Inclusive Design Standards

Inclusive design aims to achieve solutions that create safe and accessible environments for all members of the community. Born out of the disability movement, an inclusive design approach has much wider benefits for other groups including; older people, people with temporary impairments, large families, parents with young children and babies, people from diverse faith groups and different cultures, people that speak different languages and a combination of all of the above.

The Olympic Delivery Authority (ODA) together with its partners used the power of the Games to inspire change and take a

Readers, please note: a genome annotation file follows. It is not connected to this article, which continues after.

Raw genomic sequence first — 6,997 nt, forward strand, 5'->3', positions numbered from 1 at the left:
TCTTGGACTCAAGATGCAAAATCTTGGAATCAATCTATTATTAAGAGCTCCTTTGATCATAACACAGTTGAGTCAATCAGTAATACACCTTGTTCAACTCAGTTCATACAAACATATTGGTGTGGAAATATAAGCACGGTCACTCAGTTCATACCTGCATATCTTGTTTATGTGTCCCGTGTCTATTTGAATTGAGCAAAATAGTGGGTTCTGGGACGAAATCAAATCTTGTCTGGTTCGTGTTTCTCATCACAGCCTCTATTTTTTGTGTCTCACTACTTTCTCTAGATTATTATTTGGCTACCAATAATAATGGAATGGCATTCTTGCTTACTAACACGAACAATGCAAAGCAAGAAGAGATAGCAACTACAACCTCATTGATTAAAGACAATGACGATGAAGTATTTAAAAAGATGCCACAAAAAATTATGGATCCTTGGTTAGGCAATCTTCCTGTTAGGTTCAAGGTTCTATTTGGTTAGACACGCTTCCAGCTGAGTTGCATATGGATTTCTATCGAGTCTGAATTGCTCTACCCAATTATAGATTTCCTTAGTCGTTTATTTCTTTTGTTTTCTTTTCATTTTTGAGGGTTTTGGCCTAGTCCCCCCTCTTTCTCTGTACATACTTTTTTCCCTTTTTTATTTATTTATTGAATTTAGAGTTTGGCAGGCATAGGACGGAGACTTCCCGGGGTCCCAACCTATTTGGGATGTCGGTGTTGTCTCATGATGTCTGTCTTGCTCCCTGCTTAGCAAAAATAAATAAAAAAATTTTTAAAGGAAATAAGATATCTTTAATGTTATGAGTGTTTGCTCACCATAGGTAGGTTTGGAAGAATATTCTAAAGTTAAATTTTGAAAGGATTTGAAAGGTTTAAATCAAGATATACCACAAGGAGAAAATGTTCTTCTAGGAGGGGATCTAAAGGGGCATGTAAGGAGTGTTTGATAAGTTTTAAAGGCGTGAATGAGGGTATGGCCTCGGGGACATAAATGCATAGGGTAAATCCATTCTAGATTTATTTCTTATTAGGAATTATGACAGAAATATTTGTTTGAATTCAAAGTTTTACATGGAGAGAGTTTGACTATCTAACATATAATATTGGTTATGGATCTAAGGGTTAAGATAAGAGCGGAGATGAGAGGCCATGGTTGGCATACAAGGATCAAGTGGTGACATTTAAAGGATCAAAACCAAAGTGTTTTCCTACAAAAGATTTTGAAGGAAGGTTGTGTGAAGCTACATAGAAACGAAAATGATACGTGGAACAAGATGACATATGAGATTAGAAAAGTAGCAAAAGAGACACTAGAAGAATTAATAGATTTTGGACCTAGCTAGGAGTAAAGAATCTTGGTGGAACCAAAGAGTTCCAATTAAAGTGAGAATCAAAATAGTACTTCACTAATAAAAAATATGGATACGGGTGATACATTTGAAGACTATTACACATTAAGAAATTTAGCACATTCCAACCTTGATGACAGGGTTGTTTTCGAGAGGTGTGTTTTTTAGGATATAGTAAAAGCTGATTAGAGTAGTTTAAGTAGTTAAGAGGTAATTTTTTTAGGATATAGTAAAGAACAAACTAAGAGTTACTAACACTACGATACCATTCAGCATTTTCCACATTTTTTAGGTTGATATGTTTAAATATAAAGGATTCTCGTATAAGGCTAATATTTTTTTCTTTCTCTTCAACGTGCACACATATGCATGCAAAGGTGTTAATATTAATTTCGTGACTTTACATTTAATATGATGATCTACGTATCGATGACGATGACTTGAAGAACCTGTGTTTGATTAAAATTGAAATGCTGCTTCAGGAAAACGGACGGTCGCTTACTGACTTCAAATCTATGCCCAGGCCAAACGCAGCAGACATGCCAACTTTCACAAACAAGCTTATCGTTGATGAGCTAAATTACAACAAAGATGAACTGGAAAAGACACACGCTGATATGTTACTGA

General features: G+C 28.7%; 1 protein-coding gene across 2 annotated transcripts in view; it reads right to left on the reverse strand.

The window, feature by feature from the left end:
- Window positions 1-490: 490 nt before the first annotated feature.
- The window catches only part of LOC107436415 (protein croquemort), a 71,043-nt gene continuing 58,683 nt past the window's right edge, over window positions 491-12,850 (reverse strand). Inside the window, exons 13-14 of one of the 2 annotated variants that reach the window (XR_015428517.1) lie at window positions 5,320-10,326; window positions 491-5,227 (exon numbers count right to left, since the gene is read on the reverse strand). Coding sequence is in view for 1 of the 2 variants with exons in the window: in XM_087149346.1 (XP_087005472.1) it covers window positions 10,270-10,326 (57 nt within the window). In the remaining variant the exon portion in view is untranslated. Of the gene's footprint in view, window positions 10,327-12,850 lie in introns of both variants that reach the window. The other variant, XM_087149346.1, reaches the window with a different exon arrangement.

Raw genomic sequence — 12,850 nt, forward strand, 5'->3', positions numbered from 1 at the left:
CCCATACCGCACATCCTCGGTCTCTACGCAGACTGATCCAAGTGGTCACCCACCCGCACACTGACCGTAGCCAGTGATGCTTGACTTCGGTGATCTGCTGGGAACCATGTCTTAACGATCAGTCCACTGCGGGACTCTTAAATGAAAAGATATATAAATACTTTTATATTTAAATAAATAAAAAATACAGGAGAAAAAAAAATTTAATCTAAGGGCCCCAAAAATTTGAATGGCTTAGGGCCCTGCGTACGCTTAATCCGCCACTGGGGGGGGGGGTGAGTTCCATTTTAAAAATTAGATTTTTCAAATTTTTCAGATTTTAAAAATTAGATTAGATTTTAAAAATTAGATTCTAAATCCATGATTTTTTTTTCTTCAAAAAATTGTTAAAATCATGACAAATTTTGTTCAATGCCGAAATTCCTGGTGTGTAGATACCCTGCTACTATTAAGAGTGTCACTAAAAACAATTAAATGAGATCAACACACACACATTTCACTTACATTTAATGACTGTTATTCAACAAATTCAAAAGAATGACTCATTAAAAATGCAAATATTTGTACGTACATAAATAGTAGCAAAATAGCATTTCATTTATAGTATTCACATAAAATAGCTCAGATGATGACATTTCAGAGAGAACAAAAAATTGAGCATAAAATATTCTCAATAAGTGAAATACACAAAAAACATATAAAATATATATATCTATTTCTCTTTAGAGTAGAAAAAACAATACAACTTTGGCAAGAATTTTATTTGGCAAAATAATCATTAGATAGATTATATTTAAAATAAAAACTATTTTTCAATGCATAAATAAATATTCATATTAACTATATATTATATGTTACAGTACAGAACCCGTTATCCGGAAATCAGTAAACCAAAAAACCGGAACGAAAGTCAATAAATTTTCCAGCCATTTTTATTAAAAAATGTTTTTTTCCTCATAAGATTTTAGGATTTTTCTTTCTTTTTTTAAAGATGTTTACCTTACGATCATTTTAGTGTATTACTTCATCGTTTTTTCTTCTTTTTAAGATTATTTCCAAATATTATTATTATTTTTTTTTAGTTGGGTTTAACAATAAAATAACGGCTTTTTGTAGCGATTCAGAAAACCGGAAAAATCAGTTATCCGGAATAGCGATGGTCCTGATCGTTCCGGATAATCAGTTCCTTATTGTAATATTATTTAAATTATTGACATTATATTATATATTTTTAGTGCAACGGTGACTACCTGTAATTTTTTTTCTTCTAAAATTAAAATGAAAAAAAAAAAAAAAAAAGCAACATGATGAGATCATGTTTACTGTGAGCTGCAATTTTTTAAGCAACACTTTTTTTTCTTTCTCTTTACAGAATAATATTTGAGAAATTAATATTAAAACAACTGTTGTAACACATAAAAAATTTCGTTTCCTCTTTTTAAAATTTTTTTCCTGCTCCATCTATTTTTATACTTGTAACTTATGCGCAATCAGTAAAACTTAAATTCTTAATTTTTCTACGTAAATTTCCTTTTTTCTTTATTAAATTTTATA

proactive approach to improving standards of inclusive design.
In 2007 the ODA produced their own Inclusive Design Standards (IDS) to guide project teams on the principles of inclusive
design they were expected to adopt and the procedures that they were expected to follow in delivering them. It contained a mix of
guidance and requirements generated from a large number of published guidance and good practice documents. The London Legacy Development Corporation (LLDC) has now adopted these
IDS to ensure that the hard work and progress made in delivering an integrated and accessible Olympic Park is not lost and becomes fit for legacy use.

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inclusive design, disability, accessibility, culture, diversity, LLDC, ODA

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